At the end of that debate, held with the participation of several non-members, the Council adopted a presidential statement proclaiming that it was “the intention of the Council, as part of its efforts to improve the flow of information and the exchange of ideas between members of the Council and other United Nations Member States, that there should be an increased recourse to open meetings, in particular at an early stage in its consideration of a subject” (S/PRST/1994/81).
Over the next few years, several open debates were held at the request of member states. Most, but not all, were focused on specific disputes. An early example of a thematic open debate was the 20 December 1995 debate on the relationship with troop-contributing countries, requested in an 8 December letter from 34 permanent representatives, including several Council members, both permanent and elected ones. In the late 1990s, these meetings started being referred to as “open debates”, and also during that period, some Council presidents began taking the initiative of organising open debates, often with the country’s foreign minister presiding, as centrepieces of their presidencies.
During the mid- to late 1990s, open debates tended to be country- or region-specific, but from around 2000 thematic open debates began to increasingly outnumber those focused on specific disputes.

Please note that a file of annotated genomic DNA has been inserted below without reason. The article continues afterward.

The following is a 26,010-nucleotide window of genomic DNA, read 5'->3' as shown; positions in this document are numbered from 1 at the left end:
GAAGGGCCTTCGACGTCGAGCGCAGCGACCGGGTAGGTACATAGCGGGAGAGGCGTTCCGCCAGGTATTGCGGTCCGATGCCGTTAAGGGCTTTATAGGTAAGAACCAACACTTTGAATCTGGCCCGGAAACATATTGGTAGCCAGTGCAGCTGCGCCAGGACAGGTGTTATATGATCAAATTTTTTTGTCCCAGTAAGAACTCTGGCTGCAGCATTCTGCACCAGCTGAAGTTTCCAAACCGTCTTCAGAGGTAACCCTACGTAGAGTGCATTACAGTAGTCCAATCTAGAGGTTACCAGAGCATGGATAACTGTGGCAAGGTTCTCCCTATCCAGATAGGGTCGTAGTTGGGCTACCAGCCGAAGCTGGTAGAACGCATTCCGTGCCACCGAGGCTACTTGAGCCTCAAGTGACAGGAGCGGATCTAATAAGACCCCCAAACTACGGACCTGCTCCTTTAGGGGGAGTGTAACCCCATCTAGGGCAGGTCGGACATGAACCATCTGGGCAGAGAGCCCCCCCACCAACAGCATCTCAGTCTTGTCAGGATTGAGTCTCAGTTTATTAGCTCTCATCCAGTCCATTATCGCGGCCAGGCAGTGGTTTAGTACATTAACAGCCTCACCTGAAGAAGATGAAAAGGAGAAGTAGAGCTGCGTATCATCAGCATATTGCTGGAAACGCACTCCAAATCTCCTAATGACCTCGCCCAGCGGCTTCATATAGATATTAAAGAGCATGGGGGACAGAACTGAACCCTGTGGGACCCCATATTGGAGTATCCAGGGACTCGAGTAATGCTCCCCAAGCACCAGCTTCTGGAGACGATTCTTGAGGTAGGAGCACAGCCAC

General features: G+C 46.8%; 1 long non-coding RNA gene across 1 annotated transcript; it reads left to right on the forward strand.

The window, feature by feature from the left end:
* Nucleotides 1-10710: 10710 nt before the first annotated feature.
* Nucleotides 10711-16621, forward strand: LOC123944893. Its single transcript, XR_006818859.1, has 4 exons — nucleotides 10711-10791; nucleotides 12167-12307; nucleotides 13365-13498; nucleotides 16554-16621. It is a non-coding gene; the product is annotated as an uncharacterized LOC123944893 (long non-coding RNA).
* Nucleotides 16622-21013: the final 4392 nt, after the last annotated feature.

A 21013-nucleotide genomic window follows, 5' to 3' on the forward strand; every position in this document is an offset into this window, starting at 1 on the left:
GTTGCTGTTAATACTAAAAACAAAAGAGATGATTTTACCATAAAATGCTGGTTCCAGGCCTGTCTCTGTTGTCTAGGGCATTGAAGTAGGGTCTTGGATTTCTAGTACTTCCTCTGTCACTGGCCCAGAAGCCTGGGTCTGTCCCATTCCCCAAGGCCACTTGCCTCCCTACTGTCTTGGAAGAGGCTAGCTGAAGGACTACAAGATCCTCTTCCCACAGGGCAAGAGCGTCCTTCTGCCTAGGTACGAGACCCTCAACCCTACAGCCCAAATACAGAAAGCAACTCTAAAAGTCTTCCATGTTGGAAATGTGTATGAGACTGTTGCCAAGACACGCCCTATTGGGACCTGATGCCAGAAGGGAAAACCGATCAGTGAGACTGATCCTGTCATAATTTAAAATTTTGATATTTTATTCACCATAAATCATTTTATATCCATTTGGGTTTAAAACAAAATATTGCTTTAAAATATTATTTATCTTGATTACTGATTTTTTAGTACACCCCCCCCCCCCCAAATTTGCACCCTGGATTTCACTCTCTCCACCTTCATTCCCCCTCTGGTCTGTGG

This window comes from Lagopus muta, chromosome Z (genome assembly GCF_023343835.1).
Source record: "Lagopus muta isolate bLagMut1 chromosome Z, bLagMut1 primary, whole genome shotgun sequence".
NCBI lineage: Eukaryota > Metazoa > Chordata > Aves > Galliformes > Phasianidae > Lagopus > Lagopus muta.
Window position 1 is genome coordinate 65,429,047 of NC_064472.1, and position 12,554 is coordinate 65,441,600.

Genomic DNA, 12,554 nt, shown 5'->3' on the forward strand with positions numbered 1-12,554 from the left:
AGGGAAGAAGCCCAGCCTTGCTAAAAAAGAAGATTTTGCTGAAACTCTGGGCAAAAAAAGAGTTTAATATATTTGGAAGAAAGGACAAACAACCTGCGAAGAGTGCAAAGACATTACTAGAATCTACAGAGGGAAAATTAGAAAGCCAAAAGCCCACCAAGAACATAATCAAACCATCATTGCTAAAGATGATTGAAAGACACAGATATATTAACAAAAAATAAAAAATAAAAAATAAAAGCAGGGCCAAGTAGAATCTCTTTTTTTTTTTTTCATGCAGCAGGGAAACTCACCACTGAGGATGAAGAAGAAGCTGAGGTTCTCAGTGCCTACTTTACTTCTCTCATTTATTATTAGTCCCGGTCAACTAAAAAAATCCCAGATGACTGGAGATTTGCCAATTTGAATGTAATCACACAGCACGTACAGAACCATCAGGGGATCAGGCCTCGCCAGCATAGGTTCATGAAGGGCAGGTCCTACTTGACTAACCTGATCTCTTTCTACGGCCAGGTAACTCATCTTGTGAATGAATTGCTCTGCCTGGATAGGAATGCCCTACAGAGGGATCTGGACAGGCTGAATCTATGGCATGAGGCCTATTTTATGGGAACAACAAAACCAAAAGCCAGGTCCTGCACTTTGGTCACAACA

Except for the open debates on the Middle East, held since 2006, conflict-specific open debates are currently very rare, and in recent years, when they have occurred, they have been held at the initiative of the presidency rather than at the request of the wider membership. Relatively recent examples include the March 2011 and March 2012 open debates on Somalia, organised by China and the UK, respectively; the March 2013 open debate on Afghanistan, organised by Russia; and the March 2016 open debate on the Great Lakes Region, organised by Angola.
The large amount of overall time devoted by the Council to thematic open debates, combined with the ever-growing Council workload, has prompted some members to forgo open debates. In 2013, four presidencies—Togo, Australia, China and France—chose not to hold an open debate. More recently, the US in 2015 and 2017 and New Zealand in 2016 did not organise an open debate. Only time will show whether the growing number of disputes on the Council’s agenda will result in a return to holding open debates with a focus mainly on conflict-specific situations.